Joining forces in a market that is gaining ground, Stratasys, a specialist in 3D printing and additive manufacturing, and MakerBot, a specialist in desktop 3D printing, announced a definitive merger agreement.
The deal is expected to give Stratasys access to affordable desktop 3D printer technology to help drive growth, while MakerBot will take advantage of Stratasys' global reach and fused deposition modeling (FDM) process technology, helping to drive adoption of 3D printing. The companies estimate that between 35,000 to 40,000 desktop 3D printers were sold in 2012, with that number expected to double in 2013.
Under the agreement, privately-held MakerBot will merge with a subsidiary of Stratasys in a stock-for-stock transaction, helping to extend Stratasys' lineup. The merger is expected to be completed during the third quarter of 2013.
MakerBot, founded in 2009, helped develop the desktop 3D printing market and has sold more than 22,000 3D printers since its launch. Delivering affordable 3D printers to small and midsized businesses (SMBs), MakerBot's Replicator 3D desktop printers are priced between $2,000 and $2,800. In June, the manufacturer moved to a new 55,000-square-foot facility in Brooklyn, N.Y.
In a 2012 report, Deloitte forecast that 3D printers "will likely become a viable segment in several markets, including the $22 billion global power tools market and the industrial manufacturing market, with growth rates of greater than 100 percent versus 2011." The report also said 3D printers will likely find homes in several niche areas such as the do-it-yourself home-hobbyist market and after-market support channels such as small appliance and auto repair, with significant interest in the biomedical sector.
Once the transaction is completed, MakerBot will operate as a separate subsidiary of Stratasys in a move to maintain its brand identity and collaboration with existing users and partners, including Autodesk, Adafruit, Nokia, OUYA, MoMA and Amazon.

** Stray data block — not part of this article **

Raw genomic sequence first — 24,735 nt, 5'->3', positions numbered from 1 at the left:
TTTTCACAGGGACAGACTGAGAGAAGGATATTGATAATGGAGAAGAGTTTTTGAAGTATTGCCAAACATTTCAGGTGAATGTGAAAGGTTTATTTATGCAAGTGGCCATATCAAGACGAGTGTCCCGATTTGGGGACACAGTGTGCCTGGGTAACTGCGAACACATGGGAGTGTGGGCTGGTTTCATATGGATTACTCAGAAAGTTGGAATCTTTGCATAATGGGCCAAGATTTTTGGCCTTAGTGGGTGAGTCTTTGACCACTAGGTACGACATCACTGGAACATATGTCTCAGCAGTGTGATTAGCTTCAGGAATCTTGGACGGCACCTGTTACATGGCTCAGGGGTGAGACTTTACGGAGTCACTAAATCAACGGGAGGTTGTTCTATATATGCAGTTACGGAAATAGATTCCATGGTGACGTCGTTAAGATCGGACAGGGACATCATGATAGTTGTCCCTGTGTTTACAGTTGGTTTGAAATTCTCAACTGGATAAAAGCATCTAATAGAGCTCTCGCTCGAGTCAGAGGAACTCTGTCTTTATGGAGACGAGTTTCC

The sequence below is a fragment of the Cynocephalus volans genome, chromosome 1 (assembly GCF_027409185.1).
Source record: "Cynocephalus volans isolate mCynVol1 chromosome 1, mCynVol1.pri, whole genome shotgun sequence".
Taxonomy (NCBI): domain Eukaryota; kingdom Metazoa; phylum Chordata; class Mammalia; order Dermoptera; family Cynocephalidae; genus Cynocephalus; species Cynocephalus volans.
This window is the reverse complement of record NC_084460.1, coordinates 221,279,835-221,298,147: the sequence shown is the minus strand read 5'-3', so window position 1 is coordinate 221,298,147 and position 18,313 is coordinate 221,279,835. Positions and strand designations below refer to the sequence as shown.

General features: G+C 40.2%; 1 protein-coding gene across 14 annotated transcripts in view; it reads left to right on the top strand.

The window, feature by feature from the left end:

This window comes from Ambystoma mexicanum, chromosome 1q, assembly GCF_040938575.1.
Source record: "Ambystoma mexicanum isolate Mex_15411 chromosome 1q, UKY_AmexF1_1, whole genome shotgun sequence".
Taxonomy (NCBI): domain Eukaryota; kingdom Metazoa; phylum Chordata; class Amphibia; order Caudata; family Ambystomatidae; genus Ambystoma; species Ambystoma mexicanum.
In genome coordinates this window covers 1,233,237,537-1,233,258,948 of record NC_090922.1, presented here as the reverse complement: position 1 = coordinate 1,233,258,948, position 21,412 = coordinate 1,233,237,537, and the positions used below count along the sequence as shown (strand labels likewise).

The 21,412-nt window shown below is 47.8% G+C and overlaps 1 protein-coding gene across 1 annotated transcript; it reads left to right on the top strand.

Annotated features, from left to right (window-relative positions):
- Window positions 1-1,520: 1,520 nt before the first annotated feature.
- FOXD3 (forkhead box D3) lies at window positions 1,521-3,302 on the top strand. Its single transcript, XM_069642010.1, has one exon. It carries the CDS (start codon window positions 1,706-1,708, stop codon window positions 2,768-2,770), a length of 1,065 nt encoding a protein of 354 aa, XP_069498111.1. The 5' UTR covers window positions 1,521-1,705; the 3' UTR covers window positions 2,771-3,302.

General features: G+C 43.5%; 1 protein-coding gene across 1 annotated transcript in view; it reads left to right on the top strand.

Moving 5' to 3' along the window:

MakerBot will continue to provide products, services and 3D printing content through Thingiverse.com, its online content portal for the sharing of user-generated digital design content. Bre Pettis, CEO and co-founder of MakerBot, will continue to lead the company.
Most of MakerBot's sales are through direct-to-consumer channels via the company's Website. It also sells through distributors outside the U.S. and has a 3D printing retail store, which also serves as a demonstration site.
"The last couple of years have been incredibly inspiring and exciting for us," Pettis said in a statement. "We have an aggressive model for growth, and partnering with Stratasys will allow us to supercharge our mission to empower individuals to make things using a MakerBot, and allow us to bring 3D technology to more people. I am excited about the opportunities this combination will bring to our current and future customers."
Under the terms of the agreement, Stratasys said it will initially issue approximately 4.76 million shares in exchange for 100 percent of the outstanding capital stock of MakerBot. The value of the merger is pegged at $403 million based on Stratasys' closing stock price of $84.60 as of June 19.